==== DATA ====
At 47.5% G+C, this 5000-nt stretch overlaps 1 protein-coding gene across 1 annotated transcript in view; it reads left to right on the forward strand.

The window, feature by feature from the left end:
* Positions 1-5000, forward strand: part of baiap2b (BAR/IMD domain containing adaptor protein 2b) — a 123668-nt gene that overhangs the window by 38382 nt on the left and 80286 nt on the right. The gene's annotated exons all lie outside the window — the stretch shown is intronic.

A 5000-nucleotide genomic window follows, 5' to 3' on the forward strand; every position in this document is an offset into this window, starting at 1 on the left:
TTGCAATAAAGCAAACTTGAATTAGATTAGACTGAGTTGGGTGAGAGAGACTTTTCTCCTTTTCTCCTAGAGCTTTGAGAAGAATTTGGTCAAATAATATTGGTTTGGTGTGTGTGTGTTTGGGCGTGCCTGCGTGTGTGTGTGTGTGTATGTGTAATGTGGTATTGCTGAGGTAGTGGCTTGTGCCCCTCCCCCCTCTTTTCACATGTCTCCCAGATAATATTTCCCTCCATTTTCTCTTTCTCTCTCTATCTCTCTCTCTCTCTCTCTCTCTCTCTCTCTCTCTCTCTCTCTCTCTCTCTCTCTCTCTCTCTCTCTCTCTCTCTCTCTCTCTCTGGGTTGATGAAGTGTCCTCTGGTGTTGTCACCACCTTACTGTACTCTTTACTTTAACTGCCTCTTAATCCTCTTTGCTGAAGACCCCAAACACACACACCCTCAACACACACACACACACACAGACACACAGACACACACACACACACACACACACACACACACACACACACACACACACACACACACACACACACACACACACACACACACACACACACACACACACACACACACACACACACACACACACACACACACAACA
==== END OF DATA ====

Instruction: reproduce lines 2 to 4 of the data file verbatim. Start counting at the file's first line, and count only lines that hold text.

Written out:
The window, feature by feature from the left end:
* Positions 1-5000, forward strand: part of baiap2b (BAR/IMD domain containing adaptor protein 2b) — a 123668-nt gene that overhangs the window by 38382 nt on the left and 80286 nt on the right. The gene's annotated exons all lie outside the window — the stretch shown is intronic.

A 5000-nucleotide genomic window follows, 5' to 3' on the forward strand; every position in this document is an offset into this window, starting at 1 on the left: